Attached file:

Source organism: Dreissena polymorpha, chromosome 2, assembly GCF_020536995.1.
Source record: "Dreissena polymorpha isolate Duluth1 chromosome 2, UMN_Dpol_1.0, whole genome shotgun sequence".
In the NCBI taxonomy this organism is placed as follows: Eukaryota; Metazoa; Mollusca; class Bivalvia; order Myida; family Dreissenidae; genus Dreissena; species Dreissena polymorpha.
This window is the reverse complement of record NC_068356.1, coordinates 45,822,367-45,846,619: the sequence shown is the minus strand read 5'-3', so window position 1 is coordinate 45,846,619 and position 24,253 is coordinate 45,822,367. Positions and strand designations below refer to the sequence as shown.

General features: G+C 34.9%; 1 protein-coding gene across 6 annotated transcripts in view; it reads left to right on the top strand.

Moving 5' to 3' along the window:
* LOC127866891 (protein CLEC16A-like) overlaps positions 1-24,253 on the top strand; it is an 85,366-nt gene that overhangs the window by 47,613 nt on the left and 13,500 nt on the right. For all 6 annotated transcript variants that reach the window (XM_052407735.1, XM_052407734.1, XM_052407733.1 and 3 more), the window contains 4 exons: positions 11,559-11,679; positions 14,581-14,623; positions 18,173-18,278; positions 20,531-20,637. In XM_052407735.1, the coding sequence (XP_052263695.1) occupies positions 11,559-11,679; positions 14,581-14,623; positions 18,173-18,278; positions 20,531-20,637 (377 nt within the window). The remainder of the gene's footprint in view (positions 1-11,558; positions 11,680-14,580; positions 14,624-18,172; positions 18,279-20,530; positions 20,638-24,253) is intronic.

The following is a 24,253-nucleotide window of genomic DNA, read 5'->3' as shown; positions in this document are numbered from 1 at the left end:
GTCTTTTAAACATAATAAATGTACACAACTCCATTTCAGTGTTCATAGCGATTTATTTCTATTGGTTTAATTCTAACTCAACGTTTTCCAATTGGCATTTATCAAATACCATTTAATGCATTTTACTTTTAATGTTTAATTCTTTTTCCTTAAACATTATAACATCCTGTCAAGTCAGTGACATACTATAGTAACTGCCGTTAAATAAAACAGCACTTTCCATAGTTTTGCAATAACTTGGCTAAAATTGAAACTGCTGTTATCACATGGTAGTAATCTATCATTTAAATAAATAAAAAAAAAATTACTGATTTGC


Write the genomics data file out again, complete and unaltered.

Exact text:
Source organism: Dreissena polymorpha, chromosome 2, assembly GCF_020536995.1.
Source record: "Dreissena polymorpha isolate Duluth1 chromosome 2, UMN_Dpol_1.0, whole genome shotgun sequence".
In the NCBI taxonomy this organism is placed as follows: Eukaryota; Metazoa; Mollusca; class Bivalvia; order Myida; family Dreissenidae; genus Dreissena; species Dreissena polymorpha.
This window is the reverse complement of record NC_068356.1, coordinates 45,822,367-45,846,619: the sequence shown is the minus strand read 5'-3', so window position 1 is coordinate 45,846,619 and position 24,253 is coordinate 45,822,367. Positions and strand designations below refer to the sequence as shown.

General features: G+C 34.9%; 1 protein-coding gene across 6 annotated transcripts in view; it reads left to right on the top strand.

Moving 5' to 3' along the window:
* LOC127866891 (protein CLEC16A-like) overlaps positions 1-24,253 on the top strand; it is an 85,366-nt gene that overhangs the window by 47,613 nt on the left and 13,500 nt on the right. For all 6 annotated transcript variants that reach the window (XM_052407735.1, XM_052407734.1, XM_052407733.1 and 3 more), the window contains 4 exons: positions 11,559-11,679; positions 14,581-14,623; positions 18,173-18,278; positions 20,531-20,637. In XM_052407735.1, the coding sequence (XP_052263695.1) occupies positions 11,559-11,679; positions 14,581-14,623; positions 18,173-18,278; positions 20,531-20,637 (377 nt within the window). The remainder of the gene's footprint in view (positions 1-11,558; positions 11,680-14,580; positions 14,624-18,172; positions 18,279-20,530; positions 20,638-24,253) is intronic.

The following is a 24,253-nucleotide window of genomic DNA, read 5'->3' as shown; positions in this document are numbered from 1 at the left end:
GTCTTTTAAACATAATAAATGTACACAACTCCATTTCAGTGTTCATAGCGATTTATTTCTATTGGTTTAATTCTAACTCAACGTTTTCCAATTGGCATTTATCAAATACCATTTAATGCATTTTACTTTTAATGTTTAATTCTTTTTCCTTAAACATTATAACATCCTGTCAAGTCAGTGACATACTATAGTAACTGCCGTTAAATAAAACAGCACTTTCCATAGTTTTGCAATAACTTGGCTAAAATTGAAACTGCTGTTATCACATGGTAGTAATCTATCATTTAAATAAATAAAAAAAAAATTACTGATTTGC